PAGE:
ASPR’s philosophy is “Uncover the Story.” This means we dive deep to find what makes a book unique and interesting for the target audiences and the places where they get news and information. On another level, “Uncover the Story” means we work just as hard to uncover how media outlets and influencers think about a story. We view our job like that of a U.N. translator: We must understand two different languages (the author’s world and the media world) in order to make a translation happen. Success occurs when a message is delivered and widely circulated.
“Changing the Odds for Children at Risk,” by Susan Neuman
This was the first book by Neuman following her role as Assistant Secretary of Elementary and Secondary Education in the U.S. Department of Education during the George W. Bush Administration. She was primarily responsible for initial implementation of the No Child Left Behind Act. The publicity campaign needed to carefully deal with questions about her tenure while also highlighting the book and its findings. The result was news coverage in The Wall Street Journal, TIME magazine, and a Detroit Free Press op-ed. We also secured a prominent position for Neuman during an election year town hall hosted by CNN.
“Fallen Giant: The Amazing Story of Hank Greenberg and the History of AIG,” by Ron Shelp
Shelp’s insights about AIG had a lot of media potential because of its rescue by the government, making it the largest bailout of its kind in U.S. history. The key to the PR effort was helping position Shelp’s opinions in a way that were understandable and digestible to lay audiences. We aided Shelp in writing a provocative op-ed that we placed in POLITICO and then got it picked up by The New York Times (which had originally passed on it). We then leveraged this for regular appearances on CNBC, Fox Business Network and others. Shelp is now a regular paid speaker about AIG and related issues.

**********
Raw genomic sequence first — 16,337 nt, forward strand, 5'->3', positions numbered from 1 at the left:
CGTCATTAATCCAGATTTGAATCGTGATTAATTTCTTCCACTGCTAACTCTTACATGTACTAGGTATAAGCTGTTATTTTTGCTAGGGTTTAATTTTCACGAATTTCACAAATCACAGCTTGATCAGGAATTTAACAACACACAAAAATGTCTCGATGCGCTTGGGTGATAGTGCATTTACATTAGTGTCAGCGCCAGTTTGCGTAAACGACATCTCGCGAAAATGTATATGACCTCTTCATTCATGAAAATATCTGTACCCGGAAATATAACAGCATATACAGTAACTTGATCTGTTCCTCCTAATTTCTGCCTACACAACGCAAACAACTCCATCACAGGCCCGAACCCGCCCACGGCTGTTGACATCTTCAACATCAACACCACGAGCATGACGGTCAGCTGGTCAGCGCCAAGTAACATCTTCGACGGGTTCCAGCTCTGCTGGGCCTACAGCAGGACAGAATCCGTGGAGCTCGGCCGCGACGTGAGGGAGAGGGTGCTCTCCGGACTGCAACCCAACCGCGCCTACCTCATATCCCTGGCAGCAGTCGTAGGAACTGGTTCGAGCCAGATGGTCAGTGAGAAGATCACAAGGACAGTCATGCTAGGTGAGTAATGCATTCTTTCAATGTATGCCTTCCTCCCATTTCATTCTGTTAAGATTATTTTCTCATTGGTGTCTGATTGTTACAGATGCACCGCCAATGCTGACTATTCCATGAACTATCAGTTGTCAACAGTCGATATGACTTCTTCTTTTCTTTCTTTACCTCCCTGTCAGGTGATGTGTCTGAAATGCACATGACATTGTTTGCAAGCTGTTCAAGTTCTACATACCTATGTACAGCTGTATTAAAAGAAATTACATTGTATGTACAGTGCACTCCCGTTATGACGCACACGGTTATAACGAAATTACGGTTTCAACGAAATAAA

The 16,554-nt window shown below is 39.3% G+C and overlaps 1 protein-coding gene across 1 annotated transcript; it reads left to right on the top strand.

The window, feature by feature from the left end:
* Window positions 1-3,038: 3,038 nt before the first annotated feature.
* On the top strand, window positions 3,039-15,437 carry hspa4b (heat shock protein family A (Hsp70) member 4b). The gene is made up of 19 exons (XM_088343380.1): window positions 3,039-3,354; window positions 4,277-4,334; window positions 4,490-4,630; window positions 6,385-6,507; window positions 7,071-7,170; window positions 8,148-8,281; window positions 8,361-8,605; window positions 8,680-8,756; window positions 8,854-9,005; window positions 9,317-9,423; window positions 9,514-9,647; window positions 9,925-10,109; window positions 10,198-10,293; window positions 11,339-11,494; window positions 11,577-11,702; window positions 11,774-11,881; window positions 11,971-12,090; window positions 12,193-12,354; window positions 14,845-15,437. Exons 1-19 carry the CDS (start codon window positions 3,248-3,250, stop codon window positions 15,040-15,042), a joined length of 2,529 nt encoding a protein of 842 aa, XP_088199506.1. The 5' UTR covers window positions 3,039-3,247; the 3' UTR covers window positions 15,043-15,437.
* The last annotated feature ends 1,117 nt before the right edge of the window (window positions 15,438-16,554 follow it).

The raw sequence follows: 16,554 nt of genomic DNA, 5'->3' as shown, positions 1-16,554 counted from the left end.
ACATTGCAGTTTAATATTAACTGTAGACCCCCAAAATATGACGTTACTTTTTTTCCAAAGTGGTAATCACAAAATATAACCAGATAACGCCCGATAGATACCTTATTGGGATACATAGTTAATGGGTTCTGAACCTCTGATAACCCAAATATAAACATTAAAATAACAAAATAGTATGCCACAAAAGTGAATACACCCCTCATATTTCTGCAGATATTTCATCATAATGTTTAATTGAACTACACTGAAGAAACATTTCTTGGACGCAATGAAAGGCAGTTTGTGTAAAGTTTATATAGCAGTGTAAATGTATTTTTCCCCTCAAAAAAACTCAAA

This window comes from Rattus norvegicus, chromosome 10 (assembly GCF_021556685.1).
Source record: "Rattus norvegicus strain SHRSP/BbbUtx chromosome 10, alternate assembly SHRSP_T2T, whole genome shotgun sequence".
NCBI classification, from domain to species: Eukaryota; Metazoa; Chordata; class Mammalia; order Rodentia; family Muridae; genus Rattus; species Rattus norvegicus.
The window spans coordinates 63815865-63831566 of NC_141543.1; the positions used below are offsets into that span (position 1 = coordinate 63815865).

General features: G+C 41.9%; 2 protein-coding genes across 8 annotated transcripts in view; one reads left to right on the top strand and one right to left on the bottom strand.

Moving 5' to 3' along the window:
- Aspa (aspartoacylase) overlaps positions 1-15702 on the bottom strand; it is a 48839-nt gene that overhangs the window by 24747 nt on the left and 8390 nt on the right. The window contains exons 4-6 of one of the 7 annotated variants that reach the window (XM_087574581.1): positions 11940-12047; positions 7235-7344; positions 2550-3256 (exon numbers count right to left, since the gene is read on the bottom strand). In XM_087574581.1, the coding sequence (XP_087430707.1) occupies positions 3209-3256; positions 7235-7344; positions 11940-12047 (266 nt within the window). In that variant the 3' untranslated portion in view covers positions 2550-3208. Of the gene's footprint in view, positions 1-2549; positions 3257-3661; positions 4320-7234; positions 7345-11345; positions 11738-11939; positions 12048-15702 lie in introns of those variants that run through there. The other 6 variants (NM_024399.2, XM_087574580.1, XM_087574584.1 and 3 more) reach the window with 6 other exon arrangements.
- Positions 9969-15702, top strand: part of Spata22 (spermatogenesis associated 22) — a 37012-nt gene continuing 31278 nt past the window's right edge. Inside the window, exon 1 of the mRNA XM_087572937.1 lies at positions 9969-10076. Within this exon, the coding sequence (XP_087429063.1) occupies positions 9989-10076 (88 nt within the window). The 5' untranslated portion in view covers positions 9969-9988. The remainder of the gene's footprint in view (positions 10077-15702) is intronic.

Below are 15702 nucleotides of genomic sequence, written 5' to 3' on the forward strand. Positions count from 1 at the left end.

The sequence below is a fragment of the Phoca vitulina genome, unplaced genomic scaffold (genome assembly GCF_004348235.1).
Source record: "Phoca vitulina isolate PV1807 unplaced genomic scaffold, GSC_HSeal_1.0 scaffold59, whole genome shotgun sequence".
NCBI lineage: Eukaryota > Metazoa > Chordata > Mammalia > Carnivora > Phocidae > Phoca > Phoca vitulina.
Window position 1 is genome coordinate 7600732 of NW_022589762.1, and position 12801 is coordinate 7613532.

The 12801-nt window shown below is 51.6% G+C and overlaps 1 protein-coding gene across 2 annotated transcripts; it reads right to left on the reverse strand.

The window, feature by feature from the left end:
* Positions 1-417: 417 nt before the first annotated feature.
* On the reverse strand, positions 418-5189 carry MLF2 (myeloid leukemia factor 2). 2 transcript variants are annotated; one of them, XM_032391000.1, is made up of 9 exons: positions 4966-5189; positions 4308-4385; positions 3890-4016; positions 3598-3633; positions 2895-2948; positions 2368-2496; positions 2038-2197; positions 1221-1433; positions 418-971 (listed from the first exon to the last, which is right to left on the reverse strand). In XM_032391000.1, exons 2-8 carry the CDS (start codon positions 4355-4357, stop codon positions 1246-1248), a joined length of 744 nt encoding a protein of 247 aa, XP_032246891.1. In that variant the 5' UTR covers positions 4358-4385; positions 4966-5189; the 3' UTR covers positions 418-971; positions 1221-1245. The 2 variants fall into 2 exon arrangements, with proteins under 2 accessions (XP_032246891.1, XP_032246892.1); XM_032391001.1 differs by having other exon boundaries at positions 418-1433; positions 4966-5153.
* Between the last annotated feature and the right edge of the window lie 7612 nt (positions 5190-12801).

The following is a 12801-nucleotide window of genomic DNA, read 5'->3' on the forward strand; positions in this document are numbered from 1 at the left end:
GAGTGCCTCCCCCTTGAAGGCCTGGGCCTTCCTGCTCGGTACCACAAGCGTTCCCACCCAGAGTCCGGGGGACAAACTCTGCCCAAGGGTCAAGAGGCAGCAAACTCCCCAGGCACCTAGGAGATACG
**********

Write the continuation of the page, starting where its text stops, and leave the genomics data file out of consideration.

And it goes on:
“King’s Counsel: A Memoir of War, Espionage, and Diplomacy in the Middle East,” by Jack O’Connell and Vernon Loeb
O’Connell hoped that readers would learn from his experiences as the CIA station chief in Jordan, but he passed away before his book was published. We worked carefully with Loeb, the coauthor, so that O’Connell’s perspective would come through in interviews and book talks. We secured a speaking spot at The George Washington University and then invited C-SPAN to cover it. There was another interview on C-SPAN’s “Washington Journal” as well as positive book reviews in The Washington Post and Boston Globe that helped drive Amazon sales.
“Miriam’s Words: The Personal Price of a Public Life,” edited by Mary Lou Judd Carpenter
Miriam Judd recorded the political and personal events she witnessed as the wife of a prominent congressman; decades later her daughter Mary Lou believed they would make for an important book. This was a self-published book; an additional challenge was to find ways to connect this history to today’s world. We succeeded by writing and placing an op-ed in USA Today, securing an interview on the Jim Bohannon national radio show, placement in The Washington Post and with speaking opportunities.